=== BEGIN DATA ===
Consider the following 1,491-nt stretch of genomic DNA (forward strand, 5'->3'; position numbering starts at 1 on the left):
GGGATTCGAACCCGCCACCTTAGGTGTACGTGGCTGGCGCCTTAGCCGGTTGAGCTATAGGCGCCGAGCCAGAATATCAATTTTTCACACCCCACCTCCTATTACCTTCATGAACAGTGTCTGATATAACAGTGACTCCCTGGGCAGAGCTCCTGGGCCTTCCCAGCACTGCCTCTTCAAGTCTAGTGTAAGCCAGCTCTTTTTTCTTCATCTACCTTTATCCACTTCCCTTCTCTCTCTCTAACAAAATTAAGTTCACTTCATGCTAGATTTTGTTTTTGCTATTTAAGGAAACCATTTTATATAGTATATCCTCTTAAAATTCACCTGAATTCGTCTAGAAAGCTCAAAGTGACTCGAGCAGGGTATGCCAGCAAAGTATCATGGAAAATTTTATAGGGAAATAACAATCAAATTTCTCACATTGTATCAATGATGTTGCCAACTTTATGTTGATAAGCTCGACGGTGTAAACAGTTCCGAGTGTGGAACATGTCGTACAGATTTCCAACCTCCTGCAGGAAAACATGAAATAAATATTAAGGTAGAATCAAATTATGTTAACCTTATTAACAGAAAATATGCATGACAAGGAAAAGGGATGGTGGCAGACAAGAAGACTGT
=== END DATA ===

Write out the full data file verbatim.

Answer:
Consider the following 1,491-nt stretch of genomic DNA (forward strand, 5'->3'; position numbering starts at 1 on the left):
GGGATTCGAACCCGCCACCTTAGGTGTACGTGGCTGGCGCCTTAGCCGGTTGAGCTATAGGCGCCGAGCCAGAATATCAATTTTTCACACCCCACCTCCTATTACCTTCATGAACAGTGTCTGATATAACAGTGACTCCCTGGGCAGAGCTCCTGGGCCTTCCCAGCACTGCCTCTTCAAGTCTAGTGTAAGCCAGCTCTTTTTTCTTCATCTACCTTTATCCACTTCCCTTCTCTCTCTCTAACAAAATTAAGTTCACTTCATGCTAGATTTTGTTTTTGCTATTTAAGGAAACCATTTTATATAGTATATCCTCTTAAAATTCACCTGAATTCGTCTAGAAAGCTCAAAGTGACTCGAGCAGGGTATGCCAGCAAAGTATCATGGAAAATTTTATAGGGAAATAACAATCAAATTTCTCACATTGTATCAATGATGTTGCCAACTTTATGTTGATAAGCTCGACGGTGTAAACAGTTCCGAGTGTGGAACATGTCGTACAGATTTCCAACCTCCTGCAGGAAAACATGAAATAAATATTAAGGTAGAATCAAATTATGTTAACCTTATTAACAGAAAATATGCATGACAAGGAAAAGGGATGGTGGCAGACAAGAAGACTGT